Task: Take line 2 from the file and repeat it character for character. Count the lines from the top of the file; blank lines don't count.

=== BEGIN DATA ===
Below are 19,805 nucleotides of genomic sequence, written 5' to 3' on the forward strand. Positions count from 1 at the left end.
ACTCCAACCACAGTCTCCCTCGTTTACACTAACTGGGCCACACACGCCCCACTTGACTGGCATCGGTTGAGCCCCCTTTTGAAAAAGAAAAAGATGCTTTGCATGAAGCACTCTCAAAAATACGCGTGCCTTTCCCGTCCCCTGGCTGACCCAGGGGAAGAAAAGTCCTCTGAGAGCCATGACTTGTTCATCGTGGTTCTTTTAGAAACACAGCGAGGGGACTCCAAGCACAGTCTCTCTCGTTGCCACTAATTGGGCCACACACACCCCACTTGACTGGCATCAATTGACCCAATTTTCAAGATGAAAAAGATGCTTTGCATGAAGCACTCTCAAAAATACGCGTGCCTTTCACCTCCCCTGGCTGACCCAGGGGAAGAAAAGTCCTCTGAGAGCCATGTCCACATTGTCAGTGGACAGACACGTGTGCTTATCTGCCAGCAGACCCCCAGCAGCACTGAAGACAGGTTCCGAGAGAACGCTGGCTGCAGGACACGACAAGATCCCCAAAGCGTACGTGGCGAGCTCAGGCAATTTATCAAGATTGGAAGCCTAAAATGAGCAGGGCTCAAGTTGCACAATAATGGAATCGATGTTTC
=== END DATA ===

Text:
ACTCCAACCACAGTCTCCCTCGTTTACACTAACTGGGCCACACACGCCCCACTTGACTGGCATCGGTTGAGCCCCCTTTTGAAAAAGAAAAAGATGCTTTGCATGAAGCACTCTCAAAAATACGCGTGCCTTTCCCGTCCCCTGGCTGACCCAGGGGAAGAAAAGTCCTCTGAGAGCCATGACTTGTTCATCGTGGTTCTTTTAGAAACACAGCGAGGGGACTCCAAGCACAGTCTCTCTCGTTGCCACTAATTGGGCCACACACACCCCACTTGACTGGCATCAATTGACCCAATTTTCAAGATGAAAAAGATGCTTTGCATGAAGCACTCTCAAAAATACGCGTGCCTTTCACCTCCCCTGGCTGACCCAGGGGAAGAAAAGTCCTCTGAGAGCCATGTCCACATTGTCAGTGGACAGACACGTGTGCTTATCTGCCAGCAGACCCCCAGCAGCACTGAAGACAGGTTCCGAGAGAACGCTGGCTGCAGGACACGACAAGATCCCCAAAGCGTACGTGGCGAGCTCAGGCAATTTATCAAGATTGGAAGCCTAAAATGAGCAGGGCTCAAGTTGCACAATAATGGAATCGATGTTTC